Satellite photos showed considerable damaged caused as a result.
Director of the Joint Staff Lt.-Gen. Kenneth McKenzie said at a Pentagon press briefing Saturday that the "precise, effective" strike turned back the chemical capabilities of Syrian President Bashar Assad's regime a decade.
The US army further communicated that strikes completely ruined the regime's chemical weapons storage sites, also successfully targeting a bunker storing chemical weapons.
The missiles were launched from American, British and French ships, submarines and jets in the Red Sea, the Persian Gulf and the eastern Mediterranean.
Seventy-six were launched at the Barzeh R&D facility—57 of them Tomahawk missiles and a further 19 air-to-surface missiles, according to McKenzie. "We have succeeded in destroying three structures on the outskirts of Damascus," he said, "one of the regions with the heaviest aerial defense fortifications in the world."
Syria, however, countered by alleging the center housed laboratories developing medical materials and made no reports on casualties. A video was published showing the ruins of building in the vicinity.
Inspectors from the Organization for the Prohibition of Chemical Weapons (OPCW) visited the Barzeh facility last year. The facility was part of the Syrian Scientific Studies and Research Center (SSRC), which is, in fact, the Syrian arm for development of unconventional arms.
Sanctions were levied against 271 of the center's personnel last year following a chemical attack in Khan Shaykhun. Undeterred, chemical weapons at SSRC facilities—including the Barzeh one—were continually produced, according to an intelligence report published by the BBC last year.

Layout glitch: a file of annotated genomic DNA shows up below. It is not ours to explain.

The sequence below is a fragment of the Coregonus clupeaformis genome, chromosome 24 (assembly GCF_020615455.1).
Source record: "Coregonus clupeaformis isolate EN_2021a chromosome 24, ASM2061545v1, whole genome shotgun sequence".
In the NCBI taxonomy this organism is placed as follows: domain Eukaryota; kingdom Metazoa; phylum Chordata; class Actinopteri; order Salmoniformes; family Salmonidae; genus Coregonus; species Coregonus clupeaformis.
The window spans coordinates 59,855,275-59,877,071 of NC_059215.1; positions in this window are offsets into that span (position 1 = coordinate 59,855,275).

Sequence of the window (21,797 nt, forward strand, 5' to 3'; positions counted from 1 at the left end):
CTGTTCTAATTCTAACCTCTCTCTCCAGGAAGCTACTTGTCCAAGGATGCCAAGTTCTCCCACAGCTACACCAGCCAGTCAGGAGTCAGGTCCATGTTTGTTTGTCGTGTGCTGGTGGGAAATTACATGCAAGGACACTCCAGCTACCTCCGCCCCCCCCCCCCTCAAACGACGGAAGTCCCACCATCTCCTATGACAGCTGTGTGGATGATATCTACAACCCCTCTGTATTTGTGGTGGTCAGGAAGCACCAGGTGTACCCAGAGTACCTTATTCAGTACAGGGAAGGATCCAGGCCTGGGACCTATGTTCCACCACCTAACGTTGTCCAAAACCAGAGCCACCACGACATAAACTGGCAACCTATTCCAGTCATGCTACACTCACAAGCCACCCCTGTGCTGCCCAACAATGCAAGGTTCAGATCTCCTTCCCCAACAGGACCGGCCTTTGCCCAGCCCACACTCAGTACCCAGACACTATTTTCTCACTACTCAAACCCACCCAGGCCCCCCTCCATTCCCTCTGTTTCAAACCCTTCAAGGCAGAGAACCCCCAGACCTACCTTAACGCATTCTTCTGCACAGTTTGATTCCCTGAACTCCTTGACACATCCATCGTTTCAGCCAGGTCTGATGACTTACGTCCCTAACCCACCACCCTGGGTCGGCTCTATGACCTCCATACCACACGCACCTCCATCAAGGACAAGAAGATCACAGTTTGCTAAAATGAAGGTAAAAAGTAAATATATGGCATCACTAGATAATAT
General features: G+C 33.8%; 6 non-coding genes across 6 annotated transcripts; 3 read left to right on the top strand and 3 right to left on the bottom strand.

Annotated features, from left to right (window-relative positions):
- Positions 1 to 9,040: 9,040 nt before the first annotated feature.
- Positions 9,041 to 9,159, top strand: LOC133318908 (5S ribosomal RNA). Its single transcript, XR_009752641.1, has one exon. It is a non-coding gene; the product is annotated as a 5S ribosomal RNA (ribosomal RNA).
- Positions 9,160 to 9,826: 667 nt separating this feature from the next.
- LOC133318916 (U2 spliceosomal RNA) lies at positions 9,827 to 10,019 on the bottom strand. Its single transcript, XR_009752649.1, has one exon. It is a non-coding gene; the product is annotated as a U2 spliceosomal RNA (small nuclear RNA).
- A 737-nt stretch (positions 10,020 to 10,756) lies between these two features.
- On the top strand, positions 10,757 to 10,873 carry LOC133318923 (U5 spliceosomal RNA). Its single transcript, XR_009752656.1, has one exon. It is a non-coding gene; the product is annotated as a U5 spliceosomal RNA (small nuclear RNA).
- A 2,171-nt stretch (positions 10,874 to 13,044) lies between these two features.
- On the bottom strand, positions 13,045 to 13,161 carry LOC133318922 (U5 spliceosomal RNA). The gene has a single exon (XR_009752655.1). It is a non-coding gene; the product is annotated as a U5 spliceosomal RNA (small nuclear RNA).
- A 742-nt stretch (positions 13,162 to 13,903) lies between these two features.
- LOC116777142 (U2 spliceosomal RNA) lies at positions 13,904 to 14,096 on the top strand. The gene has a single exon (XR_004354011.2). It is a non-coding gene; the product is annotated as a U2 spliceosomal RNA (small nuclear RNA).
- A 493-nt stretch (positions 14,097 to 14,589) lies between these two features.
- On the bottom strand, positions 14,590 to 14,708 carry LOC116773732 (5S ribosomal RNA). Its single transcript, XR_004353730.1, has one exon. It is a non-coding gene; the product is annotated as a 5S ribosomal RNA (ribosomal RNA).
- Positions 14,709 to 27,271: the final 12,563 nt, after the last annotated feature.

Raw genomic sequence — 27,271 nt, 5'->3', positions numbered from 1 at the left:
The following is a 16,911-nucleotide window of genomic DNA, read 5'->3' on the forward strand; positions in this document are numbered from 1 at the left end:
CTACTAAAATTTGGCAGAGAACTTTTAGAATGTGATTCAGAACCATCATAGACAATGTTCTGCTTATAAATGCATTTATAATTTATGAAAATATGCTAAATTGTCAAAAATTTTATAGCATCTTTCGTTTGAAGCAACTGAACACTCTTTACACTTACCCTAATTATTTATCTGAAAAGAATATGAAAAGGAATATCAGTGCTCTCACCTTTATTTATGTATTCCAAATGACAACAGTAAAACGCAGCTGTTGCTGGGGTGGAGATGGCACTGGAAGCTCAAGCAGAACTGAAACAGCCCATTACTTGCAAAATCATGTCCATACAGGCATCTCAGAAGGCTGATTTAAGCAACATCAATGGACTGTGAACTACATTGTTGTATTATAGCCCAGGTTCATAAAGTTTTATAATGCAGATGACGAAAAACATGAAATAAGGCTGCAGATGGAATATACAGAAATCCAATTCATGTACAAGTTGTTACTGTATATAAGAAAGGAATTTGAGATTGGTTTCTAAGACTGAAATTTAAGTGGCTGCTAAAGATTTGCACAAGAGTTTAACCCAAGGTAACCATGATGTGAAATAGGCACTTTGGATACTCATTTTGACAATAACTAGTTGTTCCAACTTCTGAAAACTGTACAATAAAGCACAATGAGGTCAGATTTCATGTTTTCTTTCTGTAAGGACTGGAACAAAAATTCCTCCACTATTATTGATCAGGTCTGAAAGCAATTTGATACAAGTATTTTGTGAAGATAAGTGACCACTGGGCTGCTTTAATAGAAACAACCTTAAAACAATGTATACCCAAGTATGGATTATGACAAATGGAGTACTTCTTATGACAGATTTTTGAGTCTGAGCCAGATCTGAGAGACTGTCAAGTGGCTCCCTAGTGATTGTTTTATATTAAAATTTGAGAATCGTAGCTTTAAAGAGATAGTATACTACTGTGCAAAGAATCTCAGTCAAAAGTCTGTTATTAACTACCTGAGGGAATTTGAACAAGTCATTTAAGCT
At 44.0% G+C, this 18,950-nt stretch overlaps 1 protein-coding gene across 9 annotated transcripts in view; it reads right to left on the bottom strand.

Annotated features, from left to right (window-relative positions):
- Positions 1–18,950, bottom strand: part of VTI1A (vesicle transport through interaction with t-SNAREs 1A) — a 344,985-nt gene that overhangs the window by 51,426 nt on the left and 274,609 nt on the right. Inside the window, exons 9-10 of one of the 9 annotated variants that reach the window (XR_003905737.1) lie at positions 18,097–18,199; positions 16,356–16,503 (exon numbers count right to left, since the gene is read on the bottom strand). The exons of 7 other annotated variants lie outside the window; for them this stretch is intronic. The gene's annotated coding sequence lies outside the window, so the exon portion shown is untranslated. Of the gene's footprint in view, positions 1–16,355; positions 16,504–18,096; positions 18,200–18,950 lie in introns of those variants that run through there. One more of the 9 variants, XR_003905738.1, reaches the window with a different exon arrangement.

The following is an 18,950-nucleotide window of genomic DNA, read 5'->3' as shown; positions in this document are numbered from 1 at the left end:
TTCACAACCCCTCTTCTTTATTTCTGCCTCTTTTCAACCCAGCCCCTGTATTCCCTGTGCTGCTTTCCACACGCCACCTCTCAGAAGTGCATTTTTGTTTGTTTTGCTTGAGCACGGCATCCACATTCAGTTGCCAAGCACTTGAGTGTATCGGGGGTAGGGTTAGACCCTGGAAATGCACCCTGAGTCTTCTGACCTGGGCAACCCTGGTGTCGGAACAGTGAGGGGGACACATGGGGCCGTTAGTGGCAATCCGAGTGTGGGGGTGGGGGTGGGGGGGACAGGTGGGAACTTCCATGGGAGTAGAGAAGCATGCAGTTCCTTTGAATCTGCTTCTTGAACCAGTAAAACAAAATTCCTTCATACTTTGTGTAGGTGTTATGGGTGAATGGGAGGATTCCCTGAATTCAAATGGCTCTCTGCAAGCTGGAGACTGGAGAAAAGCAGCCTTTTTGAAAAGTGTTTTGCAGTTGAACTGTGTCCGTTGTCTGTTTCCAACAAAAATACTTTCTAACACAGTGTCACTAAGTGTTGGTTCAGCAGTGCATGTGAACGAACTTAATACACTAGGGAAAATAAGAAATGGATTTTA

The Barzeh facility, according to Western reports, specialized in installing chemical warheads onto long-range missiles and artillery shells.
The lesser known site is Him Shinshar, west of Homs, where two targets were hit. The first target was a chemical weapons storage facility, completely destroyed after being hit by 22 missiles—nine of them American Tomahawks, eight British Storm Shadows, five American Navy cruise missiles and two French Scalp missiles.
The second Him Shinshar target was an underground bunker, which was said to have been "successfully hit and sustained significant damage" from seven missiles. It was not, however, stated the target was completely destroyed.
The underground bunker for storing chemical weapons was seven kilometers away from the Homs chemical weapons site.
The senior Joint Chiefs of Staff official added, "Initial indications say we have attained our military objectives in Syria."
The Joint Chiefs' director disavowed Syrian and Russian reports of the cruise missiles being intercepted before hitting their mark, saying, "None of the planes or missiles were hit."